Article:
South Africa gears up for carbon tax

20:56, August 16, 2010      

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South Africa's National Treasury has announced that the new "green" tax will also be levied on new light commercial vehicles – double cabs (4×4) and small bakkies.

"Commercial vehicles (trucks) will not be subject to the CO2 vehicle emissions tax for now", National Treasury spokesperson Jabulani Sikhakhane said on Sunday.

"However, small bakkies – especially double cabs – will be subject to the CO2 tax as from September 1. This is in line with the VAT Act that recognizes that these type of light commercial vehicles are very often used as passenger vehicles". he said.

Earlier this year, South African Finance Minister Pravin Gordhan announced in his maiden budget speech that a new carbon emissions tax will be introduced in the country starting on September 1.

In his 2010 Budget Review, he stated that only new passenger vehicles will be taxed, based on their certified carbon dioxide (CO2) emissions at 75 rands (10,26 U.S. dollars) a g/km for each g/ km above 120 g/km.

The new tax is part of the South African government's efforts to limit greenhouse gas emissions in the country so that South Africa can become more energy-efficient and environmentally friendly.

"The revenue collected will be used to fund general government priorities, including various environmental objectives", said Sikhakhane.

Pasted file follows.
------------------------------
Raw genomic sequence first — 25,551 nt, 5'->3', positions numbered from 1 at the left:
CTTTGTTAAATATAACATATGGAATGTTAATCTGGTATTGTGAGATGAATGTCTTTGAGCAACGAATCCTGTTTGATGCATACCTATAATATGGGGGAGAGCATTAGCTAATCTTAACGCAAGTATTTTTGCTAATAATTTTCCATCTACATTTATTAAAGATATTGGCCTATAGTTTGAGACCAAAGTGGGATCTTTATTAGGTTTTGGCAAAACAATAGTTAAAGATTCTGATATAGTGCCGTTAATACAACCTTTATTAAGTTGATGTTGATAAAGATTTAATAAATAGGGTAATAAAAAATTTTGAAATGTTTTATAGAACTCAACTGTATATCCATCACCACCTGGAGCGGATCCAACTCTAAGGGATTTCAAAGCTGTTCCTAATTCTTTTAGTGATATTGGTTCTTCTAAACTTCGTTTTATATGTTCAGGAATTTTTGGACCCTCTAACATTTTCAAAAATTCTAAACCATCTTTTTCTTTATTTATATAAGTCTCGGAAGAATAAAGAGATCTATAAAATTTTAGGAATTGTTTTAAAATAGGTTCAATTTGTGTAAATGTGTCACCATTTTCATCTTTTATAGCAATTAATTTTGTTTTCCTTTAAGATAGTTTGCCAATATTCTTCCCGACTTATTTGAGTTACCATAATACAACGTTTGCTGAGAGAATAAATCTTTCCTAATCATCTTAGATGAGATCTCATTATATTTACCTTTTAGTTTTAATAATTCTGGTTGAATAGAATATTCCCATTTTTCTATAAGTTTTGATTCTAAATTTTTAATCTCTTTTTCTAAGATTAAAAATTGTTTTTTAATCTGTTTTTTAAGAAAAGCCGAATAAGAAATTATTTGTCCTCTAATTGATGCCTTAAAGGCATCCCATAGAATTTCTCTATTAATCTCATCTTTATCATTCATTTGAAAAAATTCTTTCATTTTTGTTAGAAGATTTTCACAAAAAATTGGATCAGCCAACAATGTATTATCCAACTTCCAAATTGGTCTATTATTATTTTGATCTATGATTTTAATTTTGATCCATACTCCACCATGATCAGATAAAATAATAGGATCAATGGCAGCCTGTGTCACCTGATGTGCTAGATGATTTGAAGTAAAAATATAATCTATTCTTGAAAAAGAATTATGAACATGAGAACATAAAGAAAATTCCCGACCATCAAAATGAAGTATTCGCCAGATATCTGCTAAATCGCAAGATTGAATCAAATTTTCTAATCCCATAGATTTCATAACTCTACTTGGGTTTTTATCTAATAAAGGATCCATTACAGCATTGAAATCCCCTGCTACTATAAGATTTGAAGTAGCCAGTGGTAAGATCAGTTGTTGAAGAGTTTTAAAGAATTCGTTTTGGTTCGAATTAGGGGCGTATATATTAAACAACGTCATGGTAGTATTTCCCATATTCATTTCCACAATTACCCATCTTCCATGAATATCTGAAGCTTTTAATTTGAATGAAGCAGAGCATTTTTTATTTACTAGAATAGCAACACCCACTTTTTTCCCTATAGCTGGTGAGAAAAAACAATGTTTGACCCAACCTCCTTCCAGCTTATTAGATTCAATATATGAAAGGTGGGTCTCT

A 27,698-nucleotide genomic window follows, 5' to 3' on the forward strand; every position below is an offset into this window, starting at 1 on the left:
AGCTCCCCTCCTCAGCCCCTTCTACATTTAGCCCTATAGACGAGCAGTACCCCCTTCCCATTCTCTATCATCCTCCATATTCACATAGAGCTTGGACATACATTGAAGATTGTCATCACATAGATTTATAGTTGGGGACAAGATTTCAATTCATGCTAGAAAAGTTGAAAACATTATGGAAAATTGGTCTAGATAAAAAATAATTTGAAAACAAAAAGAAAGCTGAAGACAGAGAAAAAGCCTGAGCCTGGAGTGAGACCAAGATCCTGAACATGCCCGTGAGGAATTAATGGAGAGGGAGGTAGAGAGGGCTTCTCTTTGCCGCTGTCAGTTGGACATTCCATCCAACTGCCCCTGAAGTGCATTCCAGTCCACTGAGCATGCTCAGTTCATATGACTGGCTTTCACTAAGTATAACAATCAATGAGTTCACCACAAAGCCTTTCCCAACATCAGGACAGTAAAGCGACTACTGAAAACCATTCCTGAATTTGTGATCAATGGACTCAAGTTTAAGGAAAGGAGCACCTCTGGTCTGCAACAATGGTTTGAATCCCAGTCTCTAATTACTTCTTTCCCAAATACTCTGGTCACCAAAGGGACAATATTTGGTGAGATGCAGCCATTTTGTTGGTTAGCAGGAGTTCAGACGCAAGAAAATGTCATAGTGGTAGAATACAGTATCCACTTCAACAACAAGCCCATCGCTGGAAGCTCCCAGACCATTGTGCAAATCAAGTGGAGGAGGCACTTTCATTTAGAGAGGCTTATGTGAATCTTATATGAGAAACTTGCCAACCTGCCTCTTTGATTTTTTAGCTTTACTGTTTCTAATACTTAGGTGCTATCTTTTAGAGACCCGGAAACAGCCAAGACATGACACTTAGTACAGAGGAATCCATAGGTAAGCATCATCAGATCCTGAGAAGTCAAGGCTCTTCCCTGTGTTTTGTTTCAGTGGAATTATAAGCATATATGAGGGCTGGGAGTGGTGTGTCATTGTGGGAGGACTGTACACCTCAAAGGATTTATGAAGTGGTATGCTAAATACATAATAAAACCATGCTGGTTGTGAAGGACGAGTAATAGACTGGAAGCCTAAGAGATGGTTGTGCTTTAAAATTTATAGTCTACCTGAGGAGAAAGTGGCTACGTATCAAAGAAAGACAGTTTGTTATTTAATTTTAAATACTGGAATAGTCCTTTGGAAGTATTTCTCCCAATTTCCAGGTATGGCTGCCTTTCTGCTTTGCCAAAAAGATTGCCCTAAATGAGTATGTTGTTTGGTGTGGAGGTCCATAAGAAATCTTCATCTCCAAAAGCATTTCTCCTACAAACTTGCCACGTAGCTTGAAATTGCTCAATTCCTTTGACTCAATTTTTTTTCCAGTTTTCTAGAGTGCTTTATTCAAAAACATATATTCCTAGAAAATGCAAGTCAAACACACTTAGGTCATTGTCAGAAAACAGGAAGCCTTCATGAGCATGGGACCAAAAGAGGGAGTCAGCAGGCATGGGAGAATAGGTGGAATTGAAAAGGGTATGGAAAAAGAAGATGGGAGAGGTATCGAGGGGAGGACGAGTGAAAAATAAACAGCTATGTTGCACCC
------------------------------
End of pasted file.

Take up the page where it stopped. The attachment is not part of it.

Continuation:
"The Environmental Fiscal Reform Policy paper published in 2006 makes clear government's intention to introduce environmental taxes – and incentives – to ensure that our economic growth is directed towards a more sustainable path", he said.

In February, the finance minister referred to the tax being subject to only new passenger cars in his 2010 budget review because the motor industry had requested that the tax be limited to passenger vehicles since there was no data on CO2 emissions by light commercial vehicles.

But under the perception that double cabs and small bakkies were often used as passenger vehicles in South Africa, the National Treasury later decided to classify them as passenger vehicles.

In turn, the motor industry has strongly objected to double cabs and small bakkies being classified as passenger vehicles in the new vehicle "green" tax net.

"The decision by National Treasury to extend the CO2 new vehicle tax regime, to light commercial vehicles not just new passenger alarming and will result to negative and potentially serious consequences for the South African vehicle manufacturing, importing and distribution sectors as well as associated industries", said David Powels, president of National Association of Automobile Manufacturers of South Africa (Naamsa), on Sunday.



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